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Am J Phys Med Rehabil. 2003 Aug;82(8):639-52.

It's more than a black box; it's a Russian doll: defining rehabilitation treatments.

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1
Moss Rehabilitation Research Institute, Albert Einstein Healthcare Network and Department of Rehabilitation Medicine, Thomas Jefferson University, Philadelphia, Pennsylvania 19141, USA.

Abstract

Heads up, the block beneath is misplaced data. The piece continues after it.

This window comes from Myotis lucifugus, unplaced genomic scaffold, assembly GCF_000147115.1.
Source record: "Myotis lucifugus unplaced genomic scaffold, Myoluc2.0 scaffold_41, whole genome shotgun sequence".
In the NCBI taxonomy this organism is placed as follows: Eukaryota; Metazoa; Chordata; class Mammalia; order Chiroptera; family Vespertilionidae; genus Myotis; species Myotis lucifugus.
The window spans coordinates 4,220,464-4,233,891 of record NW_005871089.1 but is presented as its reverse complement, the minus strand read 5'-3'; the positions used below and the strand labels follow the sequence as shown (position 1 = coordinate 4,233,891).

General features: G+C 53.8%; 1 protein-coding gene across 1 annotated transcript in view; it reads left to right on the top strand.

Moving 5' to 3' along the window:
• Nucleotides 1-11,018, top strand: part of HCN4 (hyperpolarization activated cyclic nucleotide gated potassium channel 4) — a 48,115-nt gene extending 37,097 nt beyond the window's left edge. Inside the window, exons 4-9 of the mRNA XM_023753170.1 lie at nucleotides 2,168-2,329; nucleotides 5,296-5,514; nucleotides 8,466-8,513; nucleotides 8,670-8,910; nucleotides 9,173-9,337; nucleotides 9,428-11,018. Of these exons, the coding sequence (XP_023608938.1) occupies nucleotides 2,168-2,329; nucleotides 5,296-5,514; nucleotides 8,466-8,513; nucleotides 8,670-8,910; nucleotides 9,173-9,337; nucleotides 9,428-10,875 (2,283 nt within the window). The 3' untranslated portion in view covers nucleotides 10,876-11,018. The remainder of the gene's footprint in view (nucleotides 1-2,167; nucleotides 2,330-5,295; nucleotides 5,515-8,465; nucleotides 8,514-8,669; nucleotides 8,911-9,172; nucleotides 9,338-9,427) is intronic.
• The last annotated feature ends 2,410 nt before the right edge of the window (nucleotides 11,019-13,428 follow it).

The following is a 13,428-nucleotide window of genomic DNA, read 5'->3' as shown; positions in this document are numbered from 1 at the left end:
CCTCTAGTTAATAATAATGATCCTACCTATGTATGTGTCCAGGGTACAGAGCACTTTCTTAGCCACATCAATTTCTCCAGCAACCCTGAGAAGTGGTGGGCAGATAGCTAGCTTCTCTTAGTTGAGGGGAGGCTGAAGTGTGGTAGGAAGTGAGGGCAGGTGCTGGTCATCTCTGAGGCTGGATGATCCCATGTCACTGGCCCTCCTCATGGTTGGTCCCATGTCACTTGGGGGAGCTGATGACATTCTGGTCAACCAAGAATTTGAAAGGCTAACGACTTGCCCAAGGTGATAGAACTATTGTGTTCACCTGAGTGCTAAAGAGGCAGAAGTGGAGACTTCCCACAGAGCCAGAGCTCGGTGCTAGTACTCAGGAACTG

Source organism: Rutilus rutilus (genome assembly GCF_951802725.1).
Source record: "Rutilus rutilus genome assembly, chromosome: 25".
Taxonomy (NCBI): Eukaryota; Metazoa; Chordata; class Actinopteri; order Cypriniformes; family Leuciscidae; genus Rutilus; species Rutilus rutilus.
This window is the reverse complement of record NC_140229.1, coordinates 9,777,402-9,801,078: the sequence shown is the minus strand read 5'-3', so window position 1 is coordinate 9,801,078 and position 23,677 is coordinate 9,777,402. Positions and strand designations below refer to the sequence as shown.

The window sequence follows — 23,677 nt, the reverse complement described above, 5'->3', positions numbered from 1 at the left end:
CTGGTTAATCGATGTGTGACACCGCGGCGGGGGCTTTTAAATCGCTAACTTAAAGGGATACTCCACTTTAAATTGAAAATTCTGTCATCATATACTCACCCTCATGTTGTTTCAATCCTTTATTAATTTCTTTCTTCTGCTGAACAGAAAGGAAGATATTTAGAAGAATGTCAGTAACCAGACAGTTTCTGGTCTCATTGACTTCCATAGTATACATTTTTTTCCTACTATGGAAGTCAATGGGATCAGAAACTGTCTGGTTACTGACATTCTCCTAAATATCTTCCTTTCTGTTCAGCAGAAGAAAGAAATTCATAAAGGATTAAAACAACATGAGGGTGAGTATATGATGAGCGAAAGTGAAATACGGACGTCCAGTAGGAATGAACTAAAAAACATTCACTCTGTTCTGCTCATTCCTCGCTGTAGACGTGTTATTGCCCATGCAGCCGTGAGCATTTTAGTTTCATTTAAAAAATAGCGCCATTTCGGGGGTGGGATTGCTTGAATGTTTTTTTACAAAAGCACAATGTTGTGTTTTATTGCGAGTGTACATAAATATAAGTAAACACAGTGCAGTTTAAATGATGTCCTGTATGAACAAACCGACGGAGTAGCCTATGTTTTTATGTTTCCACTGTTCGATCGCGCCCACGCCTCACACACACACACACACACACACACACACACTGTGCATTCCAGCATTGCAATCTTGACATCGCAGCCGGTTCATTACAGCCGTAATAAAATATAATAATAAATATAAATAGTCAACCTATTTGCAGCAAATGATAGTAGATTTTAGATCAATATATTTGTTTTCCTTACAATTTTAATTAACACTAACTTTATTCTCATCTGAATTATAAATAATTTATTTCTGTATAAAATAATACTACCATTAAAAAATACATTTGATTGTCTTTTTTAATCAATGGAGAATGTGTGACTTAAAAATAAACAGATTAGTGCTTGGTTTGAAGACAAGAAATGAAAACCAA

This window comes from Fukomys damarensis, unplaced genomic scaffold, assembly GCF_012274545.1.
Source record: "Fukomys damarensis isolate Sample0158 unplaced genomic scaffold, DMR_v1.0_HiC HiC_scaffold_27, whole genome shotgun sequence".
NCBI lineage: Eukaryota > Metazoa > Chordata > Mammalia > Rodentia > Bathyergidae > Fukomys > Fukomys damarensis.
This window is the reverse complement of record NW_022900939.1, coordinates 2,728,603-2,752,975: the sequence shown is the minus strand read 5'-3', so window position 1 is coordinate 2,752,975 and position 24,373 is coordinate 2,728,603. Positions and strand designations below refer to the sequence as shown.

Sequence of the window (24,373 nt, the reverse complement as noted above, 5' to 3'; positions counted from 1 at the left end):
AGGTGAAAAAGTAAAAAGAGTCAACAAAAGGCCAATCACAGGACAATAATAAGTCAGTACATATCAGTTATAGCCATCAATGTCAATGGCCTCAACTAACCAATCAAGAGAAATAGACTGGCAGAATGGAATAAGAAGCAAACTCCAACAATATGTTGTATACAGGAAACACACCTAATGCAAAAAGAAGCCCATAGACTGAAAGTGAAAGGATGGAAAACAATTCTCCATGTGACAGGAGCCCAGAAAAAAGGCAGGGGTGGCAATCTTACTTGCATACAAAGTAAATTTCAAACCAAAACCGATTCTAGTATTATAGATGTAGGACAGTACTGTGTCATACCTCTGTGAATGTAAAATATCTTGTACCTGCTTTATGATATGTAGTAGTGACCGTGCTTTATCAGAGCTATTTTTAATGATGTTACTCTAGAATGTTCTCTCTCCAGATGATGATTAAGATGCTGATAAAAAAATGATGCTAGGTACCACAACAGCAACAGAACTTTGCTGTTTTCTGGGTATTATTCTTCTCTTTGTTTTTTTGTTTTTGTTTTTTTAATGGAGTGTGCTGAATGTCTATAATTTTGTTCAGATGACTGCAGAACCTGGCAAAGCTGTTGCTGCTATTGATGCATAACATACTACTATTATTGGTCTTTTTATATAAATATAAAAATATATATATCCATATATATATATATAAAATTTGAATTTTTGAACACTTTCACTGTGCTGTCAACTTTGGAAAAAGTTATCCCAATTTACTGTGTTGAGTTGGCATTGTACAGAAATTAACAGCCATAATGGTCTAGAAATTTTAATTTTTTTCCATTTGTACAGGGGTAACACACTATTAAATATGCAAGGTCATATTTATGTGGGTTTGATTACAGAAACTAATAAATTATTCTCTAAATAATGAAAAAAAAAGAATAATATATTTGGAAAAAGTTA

Research on treatment efficacy and effectiveness requires that the treatments of interest be objectively defined. Such definitions are relatively straightforward for pharmacologic and surgical treatments, in which the active ingredients can be specified in terms of chemical structure or anatomic result. Definitions of treatment are more difficult for the many experience-based interventions employed in rehabilitation. This has led to the criticism that much clinical rehabilitation research has characterized the treatments of interest as a "black box," allowing little insight into the active ingredients contained therein. Moreover, rehabilitation care may involve the simultaneous application of multiple different treatments, raising the question of whether to define the individual components or the service delivery system. In this article, we consider how the levels of analysis considered in rehabilitation (disease, impairment, activity, and participation) and the role of theory shape the definition of treatment, and we address the need to develop protocol-based treatments and tools to objectively verify their contents. Rigorous definition of rehabilitation treatments, supported by theory, will facilitate needed efficacy research, will allow replication of that research, and will ultimately foster dissemination of effective treatments into clinical practice.

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